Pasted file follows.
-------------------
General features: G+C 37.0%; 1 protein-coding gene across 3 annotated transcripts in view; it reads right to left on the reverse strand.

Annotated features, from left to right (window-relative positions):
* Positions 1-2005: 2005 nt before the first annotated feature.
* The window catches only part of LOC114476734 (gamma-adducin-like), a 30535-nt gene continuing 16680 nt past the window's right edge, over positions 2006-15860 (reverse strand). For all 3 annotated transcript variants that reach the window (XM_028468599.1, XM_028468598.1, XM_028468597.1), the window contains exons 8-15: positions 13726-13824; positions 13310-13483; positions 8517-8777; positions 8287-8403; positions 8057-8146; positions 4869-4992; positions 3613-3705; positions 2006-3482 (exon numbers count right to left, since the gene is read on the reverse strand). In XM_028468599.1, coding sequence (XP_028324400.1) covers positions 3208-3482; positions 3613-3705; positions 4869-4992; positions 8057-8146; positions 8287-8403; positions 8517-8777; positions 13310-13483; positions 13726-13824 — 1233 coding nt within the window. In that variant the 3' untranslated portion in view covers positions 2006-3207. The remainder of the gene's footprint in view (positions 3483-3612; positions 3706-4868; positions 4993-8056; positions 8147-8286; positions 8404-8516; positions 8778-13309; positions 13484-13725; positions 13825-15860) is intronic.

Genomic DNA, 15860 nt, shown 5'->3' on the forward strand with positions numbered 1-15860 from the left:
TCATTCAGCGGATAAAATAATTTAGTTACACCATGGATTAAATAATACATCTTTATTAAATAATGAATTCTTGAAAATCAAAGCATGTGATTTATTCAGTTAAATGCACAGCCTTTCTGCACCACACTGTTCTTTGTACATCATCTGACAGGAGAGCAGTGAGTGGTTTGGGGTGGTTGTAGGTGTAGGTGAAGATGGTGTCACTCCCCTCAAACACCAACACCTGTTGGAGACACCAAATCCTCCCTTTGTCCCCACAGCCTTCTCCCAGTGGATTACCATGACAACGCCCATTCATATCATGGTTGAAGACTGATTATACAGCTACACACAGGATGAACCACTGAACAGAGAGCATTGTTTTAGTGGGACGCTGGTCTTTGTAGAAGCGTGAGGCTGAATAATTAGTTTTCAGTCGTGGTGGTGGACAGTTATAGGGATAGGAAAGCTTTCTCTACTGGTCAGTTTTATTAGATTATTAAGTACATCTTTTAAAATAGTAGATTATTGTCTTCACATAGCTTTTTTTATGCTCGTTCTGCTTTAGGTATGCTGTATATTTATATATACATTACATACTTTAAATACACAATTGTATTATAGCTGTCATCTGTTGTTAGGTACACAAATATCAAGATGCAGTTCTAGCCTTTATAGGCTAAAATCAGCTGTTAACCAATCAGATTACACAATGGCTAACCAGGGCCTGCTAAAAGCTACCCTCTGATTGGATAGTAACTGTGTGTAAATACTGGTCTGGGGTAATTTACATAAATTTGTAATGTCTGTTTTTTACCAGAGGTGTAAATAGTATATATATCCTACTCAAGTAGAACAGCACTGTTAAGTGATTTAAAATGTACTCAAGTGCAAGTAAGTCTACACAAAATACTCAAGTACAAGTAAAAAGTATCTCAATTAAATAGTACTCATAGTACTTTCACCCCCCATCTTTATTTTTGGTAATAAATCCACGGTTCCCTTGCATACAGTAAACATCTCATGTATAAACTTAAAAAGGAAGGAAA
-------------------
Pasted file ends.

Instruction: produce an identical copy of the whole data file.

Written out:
General features: G+C 37.0%; 1 protein-coding gene across 3 annotated transcripts in view; it reads right to left on the reverse strand.

Annotated features, from left to right (window-relative positions):
* Positions 1-2005: 2005 nt before the first annotated feature.
* The window catches only part of LOC114476734 (gamma-adducin-like), a 30535-nt gene continuing 16680 nt past the window's right edge, over positions 2006-15860 (reverse strand). For all 3 annotated transcript variants that reach the window (XM_028468599.1, XM_028468598.1, XM_028468597.1), the window contains exons 8-15: positions 13726-13824; positions 13310-13483; positions 8517-8777; positions 8287-8403; positions 8057-8146; positions 4869-4992; positions 3613-3705; positions 2006-3482 (exon numbers count right to left, since the gene is read on the reverse strand). In XM_028468599.1, coding sequence (XP_028324400.1) covers positions 3208-3482; positions 3613-3705; positions 4869-4992; positions 8057-8146; positions 8287-8403; positions 8517-8777; positions 13310-13483; positions 13726-13824 — 1233 coding nt within the window. In that variant the 3' untranslated portion in view covers positions 2006-3207. The remainder of the gene's footprint in view (positions 3483-3612; positions 3706-4868; positions 4993-8056; positions 8147-8286; positions 8404-8516; positions 8778-13309; positions 13484-13725; positions 13825-15860) is intronic.

Genomic DNA, 15860 nt, shown 5'->3' on the forward strand with positions numbered 1-15860 from the left:
TCATTCAGCGGATAAAATAATTTAGTTACACCATGGATTAAATAATACATCTTTATTAAATAATGAATTCTTGAAAATCAAAGCATGTGATTTATTCAGTTAAATGCACAGCCTTTCTGCACCACACTGTTCTTTGTACATCATCTGACAGGAGAGCAGTGAGTGGTTTGGGGTGGTTGTAGGTGTAGGTGAAGATGGTGTCACTCCCCTCAAACACCAACACCTGTTGGAGACACCAAATCCTCCCTTTGTCCCCACAGCCTTCTCCCAGTGGATTACCATGACAACGCCCATTCATATCATGGTTGAAGACTGATTATACAGCTACACACAGGATGAACCACTGAACAGAGAGCATTGTTTTAGTGGGACGCTGGTCTTTGTAGAAGCGTGAGGCTGAATAATTAGTTTTCAGTCGTGGTGGTGGACAGTTATAGGGATAGGAAAGCTTTCTCTACTGGTCAGTTTTATTAGATTATTAAGTACATCTTTTAAAATAGTAGATTATTGTCTTCACATAGCTTTTTTTATGCTCGTTCTGCTTTAGGTATGCTGTATATTTATATATACATTACATACTTTAAATACACAATTGTATTATAGCTGTCATCTGTTGTTAGGTACACAAATATCAAGATGCAGTTCTAGCCTTTATAGGCTAAAATCAGCTGTTAACCAATCAGATTACACAATGGCTAACCAGGGCCTGCTAAAAGCTACCCTCTGATTGGATAGTAACTGTGTGTAAATACTGGTCTGGGGTAATTTACATAAATTTGTAATGTCTGTTTTTTACCAGAGGTGTAAATAGTATATATATCCTACTCAAGTAGAACAGCACTGTTAAGTGATTTAAAATGTACTCAAGTGCAAGTAAGTCTACACAAAATACTCAAGTACAAGTAAAAAGTATCTCAATTAAATAGTACTCATAGTACTTTCACCCCCCATCTTTATTTTTGGTAATAAATCCACGGTTCCCTTGCATACAGTAAACATCTCATGTATAAACTTAAAAAGGAAGGAAA